The Inertia for Good Editor
Staff
hyperion treatment plant

The Hyperion Water Reclamation Plant. Photo: Mayor Eric Garcetti’s Office


The Inertia

On Monday, July 12, it was announced as much as 17 million gallons of sewage spilled into Santa Monica Bay via Los Angeles’ Hyperion Water Reclamation Plant. The spill made headlines as four miles of beach from El Segundo north to Dockweiler RV Park were closed (one of the busiest stretches of beach in Southern California) due to the largest discharge of untreated sewage since at least 2015.

By Wednesday the same stretch of coast reopened to the public as water samples met state standards for acceptable water quality, according to the L.A. County Department of Public Health.

In response to the spill the WSL and Heal the Bay, both headquartered locally in Santa Monica, announced a new partnership Thursday. The plan should directly address one of the local concerns when news of the spill began to spread: how can the public be notified and informed as soon as possible?

“While the waves may look clear, many beachgoers have no idea they might be swimming in a bacteria-polluted area, especially near piers, storm drains, and enclosed harbors with poor water circulation,” Heal the Bay wrote in an announcement. “One in 25 beachgoers will get sick swimming or surfing in polluted water near a flowing storm drain. Youth and seniors are particularly vulnerable to illnesses related to bacterial pollution.”

As part of a three-year sponsorship, the WSL will support the expansion of Heal the Bay’s Beach Report Card. The Beach Report Card was created by Heal the Bay as a way to keep surfers and swimmers updated on water quality conditions at various spots in the Santa Monica Bay. It provides a grading system and alerts for specific locations, and Heal the Bay announced they plan to expand their NowCast daily prediction program to include as many as 50 beaches throughout the three-year partnership.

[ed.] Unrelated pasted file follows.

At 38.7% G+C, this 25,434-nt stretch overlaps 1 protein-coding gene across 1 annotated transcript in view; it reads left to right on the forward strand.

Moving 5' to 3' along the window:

“As a surfer, I have spent a ton of time in the water since I was a little kid,” Conner Coffin said. “The water quality at my local beaches is something I have always been observant of. Unfortunately, there have been many times where the water quality has seemed very low and I’ve gotten sick from surfing in dirty water. I’m thrilled the World Surf League is partnering with Heal the Bay on the Beach Report Card for California. Everyone deserves access to clean water to surf, swim, and enjoy this precious resource – our one ocean!”

Newsletter

Only the best. We promise.

Contribute

Join our community of contributors.

Apply